Dave Read gives us a masterful last line, a strong pivot line, and an emotive first line.
I let her go
© Dave Read
I am a fan of Dave’s last lines. His haiku usually surprise readers in witty or emotional ways, or both. Last lines are kind of the first “aha” moments in haiku. The second eureka moment comes when you realize how the night winds may be, in a sense, speaking to Dave… and that’s why he lets “her” go to voicemail. I propose that “her” is either a girlfriend or a wife. Don’t want to sound like a psychologist, so I will put it at that.
The second line creates the tension in the haiku, which is essential to writing good haiku, and well, almost anything. Without tension, haiku would be merely a pretty picture. And by tension, I don’t mean exclusively stressful events, but some way for readers to have suspense or to feel a disconnect for a while before they figure it all out.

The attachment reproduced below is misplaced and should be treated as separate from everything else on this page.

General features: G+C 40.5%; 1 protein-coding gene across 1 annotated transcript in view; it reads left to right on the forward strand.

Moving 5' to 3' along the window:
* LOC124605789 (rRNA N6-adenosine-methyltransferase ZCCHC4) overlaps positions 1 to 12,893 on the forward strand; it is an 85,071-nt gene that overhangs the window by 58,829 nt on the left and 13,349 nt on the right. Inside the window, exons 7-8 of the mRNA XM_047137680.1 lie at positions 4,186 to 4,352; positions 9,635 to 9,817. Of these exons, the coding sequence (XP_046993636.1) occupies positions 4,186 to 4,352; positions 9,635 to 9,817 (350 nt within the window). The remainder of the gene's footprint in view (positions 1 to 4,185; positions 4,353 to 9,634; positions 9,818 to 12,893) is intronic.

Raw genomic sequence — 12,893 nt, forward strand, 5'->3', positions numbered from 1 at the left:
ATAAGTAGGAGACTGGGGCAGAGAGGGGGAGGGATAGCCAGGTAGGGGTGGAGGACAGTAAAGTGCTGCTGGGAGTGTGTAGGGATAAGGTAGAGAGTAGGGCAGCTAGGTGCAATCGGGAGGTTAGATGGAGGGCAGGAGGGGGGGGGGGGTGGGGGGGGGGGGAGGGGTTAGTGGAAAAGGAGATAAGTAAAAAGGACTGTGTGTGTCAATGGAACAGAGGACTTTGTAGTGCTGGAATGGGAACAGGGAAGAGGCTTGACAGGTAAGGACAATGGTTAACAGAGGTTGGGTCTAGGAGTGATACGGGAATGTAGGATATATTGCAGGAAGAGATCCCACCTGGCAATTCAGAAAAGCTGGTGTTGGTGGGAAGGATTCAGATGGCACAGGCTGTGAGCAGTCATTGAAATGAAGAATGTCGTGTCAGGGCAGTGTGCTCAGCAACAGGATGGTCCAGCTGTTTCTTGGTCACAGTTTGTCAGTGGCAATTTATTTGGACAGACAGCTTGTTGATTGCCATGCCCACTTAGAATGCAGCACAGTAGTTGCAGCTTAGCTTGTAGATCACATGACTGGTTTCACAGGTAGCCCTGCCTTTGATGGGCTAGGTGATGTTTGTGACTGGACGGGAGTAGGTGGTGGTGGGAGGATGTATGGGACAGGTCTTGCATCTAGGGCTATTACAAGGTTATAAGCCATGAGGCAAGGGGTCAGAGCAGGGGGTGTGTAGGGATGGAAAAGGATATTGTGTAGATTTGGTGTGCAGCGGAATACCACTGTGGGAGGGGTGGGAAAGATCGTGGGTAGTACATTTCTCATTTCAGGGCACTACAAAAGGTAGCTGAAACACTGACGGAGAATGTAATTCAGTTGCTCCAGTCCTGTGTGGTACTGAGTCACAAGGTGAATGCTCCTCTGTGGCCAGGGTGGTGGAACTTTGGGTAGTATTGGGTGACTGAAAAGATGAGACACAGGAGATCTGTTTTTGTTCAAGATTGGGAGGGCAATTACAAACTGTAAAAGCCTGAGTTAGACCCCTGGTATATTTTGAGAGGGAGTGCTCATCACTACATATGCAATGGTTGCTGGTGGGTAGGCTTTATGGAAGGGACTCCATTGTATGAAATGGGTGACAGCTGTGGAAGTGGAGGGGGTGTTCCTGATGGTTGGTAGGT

With the wind and the act of letting go, it seems he is handing her over to the forces of nature. But in the third line, we get a surprise.
“night winds” not only sounds emotive reading it out loud, it is emotive in the images and memories it brings to our minds. It also brings up a seasonal reference. I am feeling it is probably autumn, which would mark the change happening in the author’s relationship with the caller. Night winds carry on without obstruction, and this seems like what the author wanted to do as well.
But more than intellectual thought, the feeling of the author is palpable: the melancholy and introspection. Above all, to me, haiku are about a feeling. And I think Dave deftly got his feeling across.
– Nicholas Klacsanzky (Ukraine)